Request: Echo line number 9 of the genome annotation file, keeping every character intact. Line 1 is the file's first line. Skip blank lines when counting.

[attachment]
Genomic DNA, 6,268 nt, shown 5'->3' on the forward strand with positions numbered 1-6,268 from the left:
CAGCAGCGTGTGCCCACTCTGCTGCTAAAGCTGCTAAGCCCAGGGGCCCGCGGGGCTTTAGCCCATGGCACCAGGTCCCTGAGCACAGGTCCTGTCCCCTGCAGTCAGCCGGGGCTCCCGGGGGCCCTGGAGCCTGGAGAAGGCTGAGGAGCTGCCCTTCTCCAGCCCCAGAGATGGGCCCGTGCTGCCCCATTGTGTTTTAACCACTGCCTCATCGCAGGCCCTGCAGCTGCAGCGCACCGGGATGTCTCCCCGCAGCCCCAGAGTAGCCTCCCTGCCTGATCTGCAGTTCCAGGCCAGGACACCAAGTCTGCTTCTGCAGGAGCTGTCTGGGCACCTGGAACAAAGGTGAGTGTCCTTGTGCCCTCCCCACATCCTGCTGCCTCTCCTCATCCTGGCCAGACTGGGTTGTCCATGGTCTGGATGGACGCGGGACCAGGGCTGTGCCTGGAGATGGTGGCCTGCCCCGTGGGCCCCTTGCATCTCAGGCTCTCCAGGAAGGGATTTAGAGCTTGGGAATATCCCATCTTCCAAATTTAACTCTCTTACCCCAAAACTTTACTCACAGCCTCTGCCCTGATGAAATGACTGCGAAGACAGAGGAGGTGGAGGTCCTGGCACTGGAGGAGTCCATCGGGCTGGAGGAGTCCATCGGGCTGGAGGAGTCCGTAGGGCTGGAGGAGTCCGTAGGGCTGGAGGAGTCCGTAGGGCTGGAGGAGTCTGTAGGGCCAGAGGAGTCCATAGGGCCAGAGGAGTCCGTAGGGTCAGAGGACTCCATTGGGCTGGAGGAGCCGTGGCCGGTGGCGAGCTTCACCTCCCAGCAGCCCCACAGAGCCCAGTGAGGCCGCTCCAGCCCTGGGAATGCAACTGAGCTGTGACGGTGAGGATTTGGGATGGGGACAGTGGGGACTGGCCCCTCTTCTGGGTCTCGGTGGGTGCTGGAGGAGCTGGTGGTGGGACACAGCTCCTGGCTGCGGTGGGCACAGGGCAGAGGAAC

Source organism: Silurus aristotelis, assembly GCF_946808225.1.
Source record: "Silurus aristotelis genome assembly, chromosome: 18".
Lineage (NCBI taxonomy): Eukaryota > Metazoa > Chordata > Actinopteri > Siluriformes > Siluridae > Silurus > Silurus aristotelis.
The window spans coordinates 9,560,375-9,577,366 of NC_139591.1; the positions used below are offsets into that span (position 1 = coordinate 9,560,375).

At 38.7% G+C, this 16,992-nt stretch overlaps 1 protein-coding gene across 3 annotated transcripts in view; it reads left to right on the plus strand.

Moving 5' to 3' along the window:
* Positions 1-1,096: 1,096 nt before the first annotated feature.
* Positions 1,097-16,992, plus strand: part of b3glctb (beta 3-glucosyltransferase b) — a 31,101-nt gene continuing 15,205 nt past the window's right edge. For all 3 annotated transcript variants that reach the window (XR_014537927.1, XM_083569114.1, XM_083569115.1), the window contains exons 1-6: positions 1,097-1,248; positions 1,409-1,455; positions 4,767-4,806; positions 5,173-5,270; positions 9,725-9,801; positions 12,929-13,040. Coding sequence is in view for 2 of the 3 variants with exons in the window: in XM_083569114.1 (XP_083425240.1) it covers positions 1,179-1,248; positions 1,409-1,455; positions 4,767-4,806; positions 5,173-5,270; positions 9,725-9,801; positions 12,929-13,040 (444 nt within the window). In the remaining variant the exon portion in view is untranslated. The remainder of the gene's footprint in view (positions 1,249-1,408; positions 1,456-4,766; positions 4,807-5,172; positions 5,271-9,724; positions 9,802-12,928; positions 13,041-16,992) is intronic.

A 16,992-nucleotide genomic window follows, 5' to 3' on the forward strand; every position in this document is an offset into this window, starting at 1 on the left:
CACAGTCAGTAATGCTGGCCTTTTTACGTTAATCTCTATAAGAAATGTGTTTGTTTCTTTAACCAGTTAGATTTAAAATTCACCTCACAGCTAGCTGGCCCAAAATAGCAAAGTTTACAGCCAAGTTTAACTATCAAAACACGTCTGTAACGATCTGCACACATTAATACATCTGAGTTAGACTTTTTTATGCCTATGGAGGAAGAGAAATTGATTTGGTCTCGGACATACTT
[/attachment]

* Positions 1-1,096: 1,096 nt before the first annotated feature.